19 votes

I've been trying to learn more about inequality. How should I go about it in a proper, structured way?

This is my 2019 project, to gain some understanding of the subjects of income and wealth inequality. I've prepared a reading list but was just wondering if there is a proper way to go about it. I'm from a third world country and didn't go to college, if that's of any help.

15 comments

  1. [4]
    pleure Link
    The first thing is to recognize that there are not, in issues of economics and society, objectively correct answers. The best you can do is identify what your basic principles are and then use...

    The first thing is to recognize that there are not, in issues of economics and society, objectively correct answers. The best you can do is identify what your basic principles are and then use them as a guide to find thinkers and arguments that you find compelling.

    I'll give a leftist answer and say that you should read Marx. His analysis of capitalism (and with it inequality) is, imo, still incredibly spot-on even if "scientific socialism" has fallen out of favor. I think everyone could do from reading some Marx, even neoliberal poster child The Economist agrees with me. Don't slog through Capital though, read the shorter works and excerpts. The Hackett Selected Writings is good if you can get a hold of it.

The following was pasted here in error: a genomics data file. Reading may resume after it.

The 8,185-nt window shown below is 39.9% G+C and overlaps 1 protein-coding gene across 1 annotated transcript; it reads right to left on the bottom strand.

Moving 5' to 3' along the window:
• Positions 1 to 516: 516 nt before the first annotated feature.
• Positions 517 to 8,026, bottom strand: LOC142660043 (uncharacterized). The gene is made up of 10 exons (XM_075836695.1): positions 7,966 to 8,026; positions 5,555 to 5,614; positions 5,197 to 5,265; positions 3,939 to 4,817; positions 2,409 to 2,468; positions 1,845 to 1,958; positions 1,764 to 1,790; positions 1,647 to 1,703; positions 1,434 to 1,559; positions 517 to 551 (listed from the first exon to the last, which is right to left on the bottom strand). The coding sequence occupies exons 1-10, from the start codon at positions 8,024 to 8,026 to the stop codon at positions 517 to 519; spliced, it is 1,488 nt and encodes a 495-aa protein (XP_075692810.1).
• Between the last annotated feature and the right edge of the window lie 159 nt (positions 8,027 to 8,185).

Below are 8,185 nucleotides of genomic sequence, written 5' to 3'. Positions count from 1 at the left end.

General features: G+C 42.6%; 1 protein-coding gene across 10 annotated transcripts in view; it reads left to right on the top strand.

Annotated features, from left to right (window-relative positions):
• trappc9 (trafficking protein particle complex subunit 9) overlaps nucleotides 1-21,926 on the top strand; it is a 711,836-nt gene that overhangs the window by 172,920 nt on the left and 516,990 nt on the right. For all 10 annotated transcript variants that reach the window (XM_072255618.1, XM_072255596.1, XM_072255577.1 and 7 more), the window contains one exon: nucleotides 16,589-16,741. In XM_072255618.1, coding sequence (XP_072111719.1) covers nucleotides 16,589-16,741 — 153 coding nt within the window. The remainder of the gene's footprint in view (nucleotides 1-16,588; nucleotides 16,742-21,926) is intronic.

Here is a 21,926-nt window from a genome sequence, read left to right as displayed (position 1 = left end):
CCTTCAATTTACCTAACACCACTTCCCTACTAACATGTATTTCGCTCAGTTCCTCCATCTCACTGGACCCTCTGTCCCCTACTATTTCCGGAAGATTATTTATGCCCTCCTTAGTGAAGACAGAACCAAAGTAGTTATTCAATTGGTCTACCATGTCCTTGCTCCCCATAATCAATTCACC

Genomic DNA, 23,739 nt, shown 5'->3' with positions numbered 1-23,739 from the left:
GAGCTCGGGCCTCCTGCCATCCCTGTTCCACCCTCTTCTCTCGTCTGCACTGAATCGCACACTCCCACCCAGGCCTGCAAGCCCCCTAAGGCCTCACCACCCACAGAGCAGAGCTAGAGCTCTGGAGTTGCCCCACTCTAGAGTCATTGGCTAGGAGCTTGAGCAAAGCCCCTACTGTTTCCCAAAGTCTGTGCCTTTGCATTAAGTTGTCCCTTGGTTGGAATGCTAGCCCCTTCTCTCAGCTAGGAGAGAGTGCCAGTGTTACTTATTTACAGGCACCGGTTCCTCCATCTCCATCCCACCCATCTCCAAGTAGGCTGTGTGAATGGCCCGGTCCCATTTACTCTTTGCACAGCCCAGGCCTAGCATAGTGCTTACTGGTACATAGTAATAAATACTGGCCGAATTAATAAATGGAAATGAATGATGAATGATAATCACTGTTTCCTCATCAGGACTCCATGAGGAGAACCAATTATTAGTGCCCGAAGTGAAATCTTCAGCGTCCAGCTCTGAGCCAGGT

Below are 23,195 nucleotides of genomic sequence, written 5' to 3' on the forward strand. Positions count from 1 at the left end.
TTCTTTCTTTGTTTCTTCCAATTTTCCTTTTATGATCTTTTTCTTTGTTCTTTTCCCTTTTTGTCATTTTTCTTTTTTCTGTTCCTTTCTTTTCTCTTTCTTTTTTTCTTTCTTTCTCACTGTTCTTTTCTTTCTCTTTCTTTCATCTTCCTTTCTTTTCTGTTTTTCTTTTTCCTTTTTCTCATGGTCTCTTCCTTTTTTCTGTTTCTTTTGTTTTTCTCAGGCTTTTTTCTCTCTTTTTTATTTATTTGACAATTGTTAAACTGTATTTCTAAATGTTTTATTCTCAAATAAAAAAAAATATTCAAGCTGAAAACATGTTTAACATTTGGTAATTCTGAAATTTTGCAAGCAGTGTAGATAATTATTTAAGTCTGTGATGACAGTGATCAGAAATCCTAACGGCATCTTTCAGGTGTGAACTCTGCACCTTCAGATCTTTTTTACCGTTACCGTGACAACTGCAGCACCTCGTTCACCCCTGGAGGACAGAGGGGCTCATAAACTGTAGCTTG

11 votes
    1. daft Link Parent
      Thanks for the help.

      Thanks for the help.

      1 vote
    2. hereticalgorithm (edited ) Link Parent
      Seconding the recommendation, but any complete reading of Marx has to include his practice. The scientific socialist program was the fundamental objective of his philosophy - "Philosophers have...

      Seconding the recommendation, but any complete reading of Marx has to include his practice. The scientific socialist program was the fundamental objective of his philosophy - "Philosophers have hitherto only interpreted the world in various ways; the point is to change it.".